Zverev did get back to a 3-2 deficit and had a break point in the sixth game, but that was it for the hopes of Zverev. The last two games went rather easily in favor of Alcaraz to wrap up a 6-3, 2-6, 5-7, 6-1, 6-2 victory for Alcaraz.

That moved the Spaniard to a higher level of success on the ATP Tour. He became the youngest man to win Grand Slam titles on all of the different surfaces, clay, grass and hard courts.

Carlos Alcaraz and his magical racket appear to be headed for greatness.

James Beck was the 2003 winner of the USTA National Media Award  for print media. A 1995 MBA graduate of The Citadel, he can be reached at Jamesbecktennis@gmail.com. 

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Tsitsipas Brothers Hit With Trio Of Fines At French Open

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Stefanos Tsitsipas and his brother Petros have been fined more than 20,000 euros for multiple violations of the coaching rules at this year’s French Open. 

The brothers received a financial penalty during three different matches that they played in. Two of those were in the second and third rounds of the men’s doubles tournament. Furthermore, Stefanos was also penalised during his singles quarter-final match against Carlos Alcaraz, which he lost in straight sets. According to French newspaper L’Equipe, all three of those fines were issued as a result of coaching rules being broken.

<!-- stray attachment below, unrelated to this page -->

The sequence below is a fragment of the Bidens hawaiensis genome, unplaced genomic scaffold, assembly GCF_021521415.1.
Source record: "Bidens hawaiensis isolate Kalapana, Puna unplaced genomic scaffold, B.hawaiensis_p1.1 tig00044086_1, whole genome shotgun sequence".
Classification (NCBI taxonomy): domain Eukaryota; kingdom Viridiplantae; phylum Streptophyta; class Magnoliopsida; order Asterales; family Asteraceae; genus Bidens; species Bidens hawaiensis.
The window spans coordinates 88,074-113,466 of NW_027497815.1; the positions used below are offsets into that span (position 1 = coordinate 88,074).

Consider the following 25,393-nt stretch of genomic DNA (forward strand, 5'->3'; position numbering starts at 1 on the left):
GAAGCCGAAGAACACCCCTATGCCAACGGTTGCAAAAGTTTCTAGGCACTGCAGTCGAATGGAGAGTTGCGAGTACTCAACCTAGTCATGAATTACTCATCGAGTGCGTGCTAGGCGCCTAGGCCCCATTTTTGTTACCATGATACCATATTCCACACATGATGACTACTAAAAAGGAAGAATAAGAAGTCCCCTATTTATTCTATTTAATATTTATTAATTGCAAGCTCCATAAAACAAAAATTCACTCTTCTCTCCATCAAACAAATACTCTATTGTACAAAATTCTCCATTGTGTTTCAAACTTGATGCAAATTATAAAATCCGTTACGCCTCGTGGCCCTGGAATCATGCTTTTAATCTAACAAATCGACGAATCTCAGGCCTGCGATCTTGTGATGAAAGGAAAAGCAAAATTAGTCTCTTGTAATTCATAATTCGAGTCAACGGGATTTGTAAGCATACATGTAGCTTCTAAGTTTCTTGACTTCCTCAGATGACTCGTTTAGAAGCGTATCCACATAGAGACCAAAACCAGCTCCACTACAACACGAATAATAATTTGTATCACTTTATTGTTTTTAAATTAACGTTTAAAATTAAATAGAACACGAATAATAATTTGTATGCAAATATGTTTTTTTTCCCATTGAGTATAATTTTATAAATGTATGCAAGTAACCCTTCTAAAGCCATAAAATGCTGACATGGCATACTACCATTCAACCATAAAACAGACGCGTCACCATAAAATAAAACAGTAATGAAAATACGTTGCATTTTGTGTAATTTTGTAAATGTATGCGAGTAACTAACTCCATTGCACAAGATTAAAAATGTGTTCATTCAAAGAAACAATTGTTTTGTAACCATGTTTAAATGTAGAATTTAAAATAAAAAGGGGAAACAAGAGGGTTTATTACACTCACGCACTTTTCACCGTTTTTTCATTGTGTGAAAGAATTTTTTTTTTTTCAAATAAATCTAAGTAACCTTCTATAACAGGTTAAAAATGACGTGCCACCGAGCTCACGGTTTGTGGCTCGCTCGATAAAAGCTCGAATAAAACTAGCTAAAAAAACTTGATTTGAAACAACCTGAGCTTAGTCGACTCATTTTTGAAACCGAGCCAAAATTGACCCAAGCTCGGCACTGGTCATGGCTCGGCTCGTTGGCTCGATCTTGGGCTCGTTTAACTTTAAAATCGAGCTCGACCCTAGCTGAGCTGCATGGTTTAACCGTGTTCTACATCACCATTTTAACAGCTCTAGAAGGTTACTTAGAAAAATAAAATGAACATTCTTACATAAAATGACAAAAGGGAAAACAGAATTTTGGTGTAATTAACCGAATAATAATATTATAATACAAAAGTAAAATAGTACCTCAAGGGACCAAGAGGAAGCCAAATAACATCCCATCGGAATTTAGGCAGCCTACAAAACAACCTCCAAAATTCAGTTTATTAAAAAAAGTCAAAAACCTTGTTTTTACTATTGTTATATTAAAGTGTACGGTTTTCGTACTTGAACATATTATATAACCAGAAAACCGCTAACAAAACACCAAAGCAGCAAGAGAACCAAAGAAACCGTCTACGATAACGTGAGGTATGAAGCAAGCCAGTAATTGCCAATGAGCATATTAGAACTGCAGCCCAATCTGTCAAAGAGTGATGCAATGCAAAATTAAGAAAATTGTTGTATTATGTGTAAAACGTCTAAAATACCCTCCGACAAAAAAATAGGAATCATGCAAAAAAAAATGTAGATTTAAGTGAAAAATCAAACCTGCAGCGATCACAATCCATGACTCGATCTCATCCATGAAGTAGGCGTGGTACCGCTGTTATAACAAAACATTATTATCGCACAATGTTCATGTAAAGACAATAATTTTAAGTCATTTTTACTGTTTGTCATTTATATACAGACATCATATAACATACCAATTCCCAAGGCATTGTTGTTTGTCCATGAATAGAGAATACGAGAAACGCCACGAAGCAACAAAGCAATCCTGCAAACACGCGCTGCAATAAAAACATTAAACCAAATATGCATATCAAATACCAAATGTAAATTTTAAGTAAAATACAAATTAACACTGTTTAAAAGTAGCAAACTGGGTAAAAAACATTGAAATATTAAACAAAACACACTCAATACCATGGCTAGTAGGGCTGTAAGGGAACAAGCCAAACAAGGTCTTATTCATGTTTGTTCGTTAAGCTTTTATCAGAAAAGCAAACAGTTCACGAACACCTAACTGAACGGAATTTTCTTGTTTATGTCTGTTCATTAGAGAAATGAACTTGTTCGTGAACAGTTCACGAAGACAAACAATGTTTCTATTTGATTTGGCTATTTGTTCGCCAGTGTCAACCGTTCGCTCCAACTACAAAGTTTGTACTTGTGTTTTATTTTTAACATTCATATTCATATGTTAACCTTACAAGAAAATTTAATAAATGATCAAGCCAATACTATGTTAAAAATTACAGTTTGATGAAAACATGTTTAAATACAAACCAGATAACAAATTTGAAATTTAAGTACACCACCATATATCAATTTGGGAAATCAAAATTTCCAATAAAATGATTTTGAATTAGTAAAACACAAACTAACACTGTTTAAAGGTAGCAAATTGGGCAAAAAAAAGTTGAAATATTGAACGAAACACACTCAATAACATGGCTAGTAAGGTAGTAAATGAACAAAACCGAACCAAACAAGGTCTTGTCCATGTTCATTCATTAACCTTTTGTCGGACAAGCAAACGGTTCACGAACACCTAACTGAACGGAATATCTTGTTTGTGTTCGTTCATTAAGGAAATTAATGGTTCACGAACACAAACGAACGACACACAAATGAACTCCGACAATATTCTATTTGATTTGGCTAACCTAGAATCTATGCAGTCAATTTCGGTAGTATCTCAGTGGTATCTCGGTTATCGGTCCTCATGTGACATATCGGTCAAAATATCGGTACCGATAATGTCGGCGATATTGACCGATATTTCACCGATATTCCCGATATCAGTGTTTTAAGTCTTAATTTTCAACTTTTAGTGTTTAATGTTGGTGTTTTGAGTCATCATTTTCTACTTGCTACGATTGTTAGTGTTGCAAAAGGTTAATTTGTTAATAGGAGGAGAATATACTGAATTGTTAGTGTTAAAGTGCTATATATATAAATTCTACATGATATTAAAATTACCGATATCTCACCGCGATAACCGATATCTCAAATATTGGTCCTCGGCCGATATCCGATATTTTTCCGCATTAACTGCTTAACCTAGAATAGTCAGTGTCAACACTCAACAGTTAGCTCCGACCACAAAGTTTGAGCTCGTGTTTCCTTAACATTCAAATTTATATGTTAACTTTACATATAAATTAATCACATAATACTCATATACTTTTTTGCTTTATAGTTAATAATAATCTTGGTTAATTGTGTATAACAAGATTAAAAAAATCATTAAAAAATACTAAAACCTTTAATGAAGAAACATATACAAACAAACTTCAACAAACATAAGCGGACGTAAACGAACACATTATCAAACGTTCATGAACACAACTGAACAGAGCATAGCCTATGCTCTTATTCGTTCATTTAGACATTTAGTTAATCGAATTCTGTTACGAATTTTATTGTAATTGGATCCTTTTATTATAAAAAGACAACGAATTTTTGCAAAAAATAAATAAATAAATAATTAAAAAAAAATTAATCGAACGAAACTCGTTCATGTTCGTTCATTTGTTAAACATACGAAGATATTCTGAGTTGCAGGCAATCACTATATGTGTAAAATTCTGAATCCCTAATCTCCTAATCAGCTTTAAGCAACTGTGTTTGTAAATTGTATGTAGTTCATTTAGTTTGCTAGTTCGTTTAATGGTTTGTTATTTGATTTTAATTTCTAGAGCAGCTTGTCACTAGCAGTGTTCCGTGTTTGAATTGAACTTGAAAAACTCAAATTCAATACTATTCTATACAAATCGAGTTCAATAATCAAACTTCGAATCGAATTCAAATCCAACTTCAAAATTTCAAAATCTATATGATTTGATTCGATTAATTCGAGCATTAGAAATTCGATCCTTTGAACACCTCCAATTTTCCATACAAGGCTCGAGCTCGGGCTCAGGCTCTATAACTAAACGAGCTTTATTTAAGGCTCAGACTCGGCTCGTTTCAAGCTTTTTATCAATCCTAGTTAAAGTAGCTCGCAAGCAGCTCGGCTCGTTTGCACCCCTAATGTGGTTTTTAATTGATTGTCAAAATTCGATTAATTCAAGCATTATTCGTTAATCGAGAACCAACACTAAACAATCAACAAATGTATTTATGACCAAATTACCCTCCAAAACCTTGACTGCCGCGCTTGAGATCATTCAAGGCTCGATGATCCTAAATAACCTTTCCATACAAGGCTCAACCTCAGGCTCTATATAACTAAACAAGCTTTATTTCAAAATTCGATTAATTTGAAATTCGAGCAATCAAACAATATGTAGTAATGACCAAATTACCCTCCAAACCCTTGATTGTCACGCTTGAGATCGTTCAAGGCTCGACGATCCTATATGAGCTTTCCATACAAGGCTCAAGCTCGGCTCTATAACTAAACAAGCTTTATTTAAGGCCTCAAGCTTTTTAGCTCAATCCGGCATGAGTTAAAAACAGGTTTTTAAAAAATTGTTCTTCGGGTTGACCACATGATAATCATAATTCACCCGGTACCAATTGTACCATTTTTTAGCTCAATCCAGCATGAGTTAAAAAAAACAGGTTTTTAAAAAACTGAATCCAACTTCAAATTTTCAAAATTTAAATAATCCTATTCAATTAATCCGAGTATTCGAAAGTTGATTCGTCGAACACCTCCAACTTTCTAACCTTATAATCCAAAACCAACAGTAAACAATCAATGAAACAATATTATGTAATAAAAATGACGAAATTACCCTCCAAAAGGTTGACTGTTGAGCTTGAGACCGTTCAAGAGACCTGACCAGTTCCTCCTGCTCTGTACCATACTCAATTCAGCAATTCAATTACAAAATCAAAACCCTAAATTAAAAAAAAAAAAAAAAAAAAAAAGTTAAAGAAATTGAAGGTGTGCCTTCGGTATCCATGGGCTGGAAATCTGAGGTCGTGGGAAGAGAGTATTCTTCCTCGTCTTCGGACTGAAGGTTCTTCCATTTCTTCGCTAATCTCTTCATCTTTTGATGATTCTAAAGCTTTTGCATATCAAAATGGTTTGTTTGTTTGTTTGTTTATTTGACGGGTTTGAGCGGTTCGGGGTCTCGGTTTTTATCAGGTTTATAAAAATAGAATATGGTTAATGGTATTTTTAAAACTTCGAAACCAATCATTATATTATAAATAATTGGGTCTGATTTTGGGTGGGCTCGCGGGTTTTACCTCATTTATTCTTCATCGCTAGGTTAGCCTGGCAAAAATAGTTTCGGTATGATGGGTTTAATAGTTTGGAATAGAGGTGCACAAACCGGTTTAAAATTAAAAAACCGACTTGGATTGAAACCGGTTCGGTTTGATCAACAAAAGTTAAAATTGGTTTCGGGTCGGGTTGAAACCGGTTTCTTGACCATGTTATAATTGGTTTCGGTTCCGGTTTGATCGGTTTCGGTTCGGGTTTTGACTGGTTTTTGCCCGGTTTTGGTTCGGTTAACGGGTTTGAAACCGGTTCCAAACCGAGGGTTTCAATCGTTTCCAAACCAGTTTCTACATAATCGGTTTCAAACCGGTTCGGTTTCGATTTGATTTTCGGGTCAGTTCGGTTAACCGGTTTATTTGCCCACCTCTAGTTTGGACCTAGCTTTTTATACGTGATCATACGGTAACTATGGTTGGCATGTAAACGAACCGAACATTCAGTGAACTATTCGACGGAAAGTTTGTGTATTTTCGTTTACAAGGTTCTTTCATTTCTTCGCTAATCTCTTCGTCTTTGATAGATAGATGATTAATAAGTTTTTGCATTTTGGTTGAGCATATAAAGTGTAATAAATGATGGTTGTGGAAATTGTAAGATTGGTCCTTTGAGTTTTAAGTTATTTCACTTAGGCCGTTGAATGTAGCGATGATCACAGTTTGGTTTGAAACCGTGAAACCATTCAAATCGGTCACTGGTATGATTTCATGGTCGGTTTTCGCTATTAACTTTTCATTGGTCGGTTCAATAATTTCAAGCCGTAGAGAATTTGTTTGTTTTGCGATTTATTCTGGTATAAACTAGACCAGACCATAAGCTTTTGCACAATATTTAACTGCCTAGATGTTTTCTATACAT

Ironically, coaching is allowed during matches at the French Open but certain rules must be followed. ‘Verbal’ coaching can only be issued from the coaches and their team if they are sitting in the designated player’s box. Instructions must be limited to a few words and can only be given if the player is in the same half of the court as their coach. Although non-verbal coaching is allowed regardless of what side the player is on. Finally, players can’t start a conversation with their coach unless it is during a medical break, a bathroom break or when their opponent is changing clothes.

However, the Tsitsipas brothers have been found in violation of these rules, which is likely due to their animated father in the stands who is also their coach. Apostolos Tsitsipas has been given coaching violations in the past at other events, including the 2022 Australian Open. 

The value of the fines are €4,600 and €9,200 for the Tsitsipas brothers in the doubles, as well as an additional €7,400 just for Stefanos in the singles. In total, the value of their fines is €21,200. However, the penalty is unlikely to have an impact on the duo whose combined earnings for playing in this year’s French Open amount to roughly €495,000. 

So far in the tournament, the highest single fine to be issued this year was against Terence Atmane who hit a ball out of frustration that struck a fan in the stands. Atmane, who later apologised for his actions, managed to avoid getting disqualified from the match. Instead, he was fined €23,000.